Differentiators: If the direct benefits of working with your company cannot be clearly communicated, agency decision makers will have a hard time selecting your business over another. Answer the following questions when crafting descriptions of what makes your business different: Why are your products and services better solutions than others on the market? What is the competitive edge of your business? For some businesses, the quality of their goods or services, or the expertise of their team are key differentiators. For example, at Untold Content, we hire technical writers and qualitative researchers with graduate degrees and significant industry experience. One of our key differentiators is the quality of our expertise. Another important differentiator for us is our approach to revision and collaboration; we assign a pilot and copilot on every writing project in order to provide validation and verification of the accuracy and cohesion of every sentence. Your company’s differentiators might also be the value-add or reasonable cost of your products or services. Consider your major selling points and communicate them in a very brief sentence or two.

Company Data: This section is a one to two sentence that includes the size of your business, the number of employees you have, and the typical geographic area where your business operates. You should also include in bullet point form the following codes:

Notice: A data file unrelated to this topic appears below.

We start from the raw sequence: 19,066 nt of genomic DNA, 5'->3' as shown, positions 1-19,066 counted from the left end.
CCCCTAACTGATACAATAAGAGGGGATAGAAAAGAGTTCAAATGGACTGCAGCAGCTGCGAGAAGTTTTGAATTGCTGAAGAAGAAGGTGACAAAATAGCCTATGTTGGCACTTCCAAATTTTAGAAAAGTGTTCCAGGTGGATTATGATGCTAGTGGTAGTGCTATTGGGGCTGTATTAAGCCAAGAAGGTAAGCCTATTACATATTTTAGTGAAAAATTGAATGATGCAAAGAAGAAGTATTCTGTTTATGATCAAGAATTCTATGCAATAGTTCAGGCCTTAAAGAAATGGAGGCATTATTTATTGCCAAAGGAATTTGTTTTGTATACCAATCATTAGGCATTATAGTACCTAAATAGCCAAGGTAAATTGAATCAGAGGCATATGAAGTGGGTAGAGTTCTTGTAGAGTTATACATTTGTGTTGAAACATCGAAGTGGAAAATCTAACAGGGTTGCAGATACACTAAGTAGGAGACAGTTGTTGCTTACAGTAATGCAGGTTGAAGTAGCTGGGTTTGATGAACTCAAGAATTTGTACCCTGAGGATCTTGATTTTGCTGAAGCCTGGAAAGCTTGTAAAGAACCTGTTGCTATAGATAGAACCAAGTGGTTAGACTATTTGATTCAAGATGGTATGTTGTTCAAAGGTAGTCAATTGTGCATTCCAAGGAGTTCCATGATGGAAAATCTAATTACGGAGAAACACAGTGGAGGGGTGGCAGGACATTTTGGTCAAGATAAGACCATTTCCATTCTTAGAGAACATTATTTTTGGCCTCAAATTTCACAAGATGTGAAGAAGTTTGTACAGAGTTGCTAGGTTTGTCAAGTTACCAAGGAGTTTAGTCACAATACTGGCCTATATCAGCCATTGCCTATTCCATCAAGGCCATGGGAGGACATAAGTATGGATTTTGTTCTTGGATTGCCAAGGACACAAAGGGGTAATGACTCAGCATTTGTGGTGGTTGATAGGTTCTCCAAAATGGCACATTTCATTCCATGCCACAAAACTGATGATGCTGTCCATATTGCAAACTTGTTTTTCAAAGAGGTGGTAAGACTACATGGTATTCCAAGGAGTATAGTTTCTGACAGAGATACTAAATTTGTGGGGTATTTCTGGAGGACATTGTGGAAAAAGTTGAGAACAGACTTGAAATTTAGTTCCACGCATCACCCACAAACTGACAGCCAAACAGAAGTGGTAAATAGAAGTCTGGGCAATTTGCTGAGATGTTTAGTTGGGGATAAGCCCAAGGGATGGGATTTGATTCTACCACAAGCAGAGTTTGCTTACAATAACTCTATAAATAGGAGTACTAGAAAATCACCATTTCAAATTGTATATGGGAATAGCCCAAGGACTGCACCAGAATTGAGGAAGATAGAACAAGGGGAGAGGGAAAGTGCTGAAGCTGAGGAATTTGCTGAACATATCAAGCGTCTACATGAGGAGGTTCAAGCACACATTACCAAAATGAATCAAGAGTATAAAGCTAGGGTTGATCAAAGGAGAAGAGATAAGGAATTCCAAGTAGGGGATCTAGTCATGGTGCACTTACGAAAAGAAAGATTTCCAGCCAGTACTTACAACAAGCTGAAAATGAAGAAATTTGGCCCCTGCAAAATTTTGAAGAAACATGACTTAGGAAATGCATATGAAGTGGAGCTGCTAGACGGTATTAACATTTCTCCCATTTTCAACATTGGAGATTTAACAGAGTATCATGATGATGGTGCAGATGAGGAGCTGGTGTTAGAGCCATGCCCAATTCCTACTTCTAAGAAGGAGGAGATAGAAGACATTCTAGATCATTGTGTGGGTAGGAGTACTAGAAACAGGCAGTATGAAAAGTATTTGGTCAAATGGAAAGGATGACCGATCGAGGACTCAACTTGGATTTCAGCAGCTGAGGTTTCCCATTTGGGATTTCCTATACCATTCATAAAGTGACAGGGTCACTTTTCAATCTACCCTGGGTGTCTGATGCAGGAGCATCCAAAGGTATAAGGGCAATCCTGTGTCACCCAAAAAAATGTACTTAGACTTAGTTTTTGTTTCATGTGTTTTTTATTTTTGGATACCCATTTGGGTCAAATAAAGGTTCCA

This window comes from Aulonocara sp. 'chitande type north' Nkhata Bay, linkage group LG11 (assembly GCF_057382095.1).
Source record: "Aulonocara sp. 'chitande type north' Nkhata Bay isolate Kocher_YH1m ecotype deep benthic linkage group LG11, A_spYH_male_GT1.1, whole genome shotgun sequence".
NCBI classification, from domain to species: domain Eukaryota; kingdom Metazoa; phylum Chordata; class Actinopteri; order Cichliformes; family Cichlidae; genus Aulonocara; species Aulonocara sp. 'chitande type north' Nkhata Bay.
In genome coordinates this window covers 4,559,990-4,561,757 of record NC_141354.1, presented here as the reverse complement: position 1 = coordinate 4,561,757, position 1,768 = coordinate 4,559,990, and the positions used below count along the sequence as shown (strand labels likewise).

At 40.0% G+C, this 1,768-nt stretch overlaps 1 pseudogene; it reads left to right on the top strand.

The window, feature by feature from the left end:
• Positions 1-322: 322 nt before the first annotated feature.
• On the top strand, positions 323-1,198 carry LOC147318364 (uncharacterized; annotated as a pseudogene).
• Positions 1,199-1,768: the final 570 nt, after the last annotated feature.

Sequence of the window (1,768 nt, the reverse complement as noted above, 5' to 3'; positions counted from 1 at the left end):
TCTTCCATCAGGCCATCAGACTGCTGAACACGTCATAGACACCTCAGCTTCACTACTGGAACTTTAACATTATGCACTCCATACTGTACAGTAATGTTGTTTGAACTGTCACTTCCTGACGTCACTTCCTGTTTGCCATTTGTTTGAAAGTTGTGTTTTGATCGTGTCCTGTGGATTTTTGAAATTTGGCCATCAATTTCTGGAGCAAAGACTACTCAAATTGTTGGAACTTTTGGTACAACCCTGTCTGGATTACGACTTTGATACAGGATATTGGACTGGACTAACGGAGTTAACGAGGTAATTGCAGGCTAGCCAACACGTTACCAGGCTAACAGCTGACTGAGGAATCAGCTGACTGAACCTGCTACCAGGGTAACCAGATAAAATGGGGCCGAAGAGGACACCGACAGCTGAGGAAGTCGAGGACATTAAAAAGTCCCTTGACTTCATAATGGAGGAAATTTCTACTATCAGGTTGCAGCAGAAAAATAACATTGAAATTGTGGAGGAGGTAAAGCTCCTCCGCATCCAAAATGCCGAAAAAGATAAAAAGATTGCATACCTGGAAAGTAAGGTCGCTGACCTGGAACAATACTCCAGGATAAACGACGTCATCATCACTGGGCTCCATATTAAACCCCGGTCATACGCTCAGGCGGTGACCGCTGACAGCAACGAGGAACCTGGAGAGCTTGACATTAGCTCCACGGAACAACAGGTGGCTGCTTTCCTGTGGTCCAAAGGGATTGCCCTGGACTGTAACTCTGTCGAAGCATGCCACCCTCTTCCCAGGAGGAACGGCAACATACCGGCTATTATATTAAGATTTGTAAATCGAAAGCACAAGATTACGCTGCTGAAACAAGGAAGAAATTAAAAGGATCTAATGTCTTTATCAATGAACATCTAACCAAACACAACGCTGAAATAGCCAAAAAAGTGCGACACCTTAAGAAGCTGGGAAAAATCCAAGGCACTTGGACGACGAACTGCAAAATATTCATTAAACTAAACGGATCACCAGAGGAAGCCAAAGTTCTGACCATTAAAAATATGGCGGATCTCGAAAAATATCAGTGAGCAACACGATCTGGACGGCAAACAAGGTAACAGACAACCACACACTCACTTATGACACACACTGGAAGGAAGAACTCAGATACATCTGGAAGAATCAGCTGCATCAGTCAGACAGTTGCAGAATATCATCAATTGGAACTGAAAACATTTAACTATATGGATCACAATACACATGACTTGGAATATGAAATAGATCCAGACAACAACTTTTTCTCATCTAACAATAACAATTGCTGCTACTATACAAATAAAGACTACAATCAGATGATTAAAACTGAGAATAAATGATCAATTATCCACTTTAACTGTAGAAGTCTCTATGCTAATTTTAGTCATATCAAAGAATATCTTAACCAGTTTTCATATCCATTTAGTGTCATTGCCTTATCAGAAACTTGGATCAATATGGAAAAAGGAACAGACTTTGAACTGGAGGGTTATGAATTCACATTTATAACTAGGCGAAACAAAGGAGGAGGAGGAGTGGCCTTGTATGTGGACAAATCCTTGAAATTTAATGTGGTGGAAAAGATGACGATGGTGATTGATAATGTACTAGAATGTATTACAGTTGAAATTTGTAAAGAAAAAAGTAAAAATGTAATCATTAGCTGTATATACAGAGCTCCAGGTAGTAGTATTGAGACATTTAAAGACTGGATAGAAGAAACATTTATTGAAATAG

• NAICS
  • DUNS
  • CAGE

To learn more about how to obtain these codes, which are required for any small business wanting to win government contracts, you can visit https://www.sba.gov/contracting.

Contact Information: Make sure agencies know how to get ahold of you after they learn more about your business. Include a person to contact with their title, email, phone number, address and the business website.
Optional Sections: If you have the space necessary on your capability statement, it is good to provide a company overview at the beginning of the document to create a better understanding of your business.

Capability Statement Template

CAPABILITY STATEMENT TEMPLATE

And if you’re ready to propel your small business’ public sector growth, learn more about our online course, Proposals That Win:  A Guide for Small Business Public Sector Success.

Small Business Federal Contracting Online Course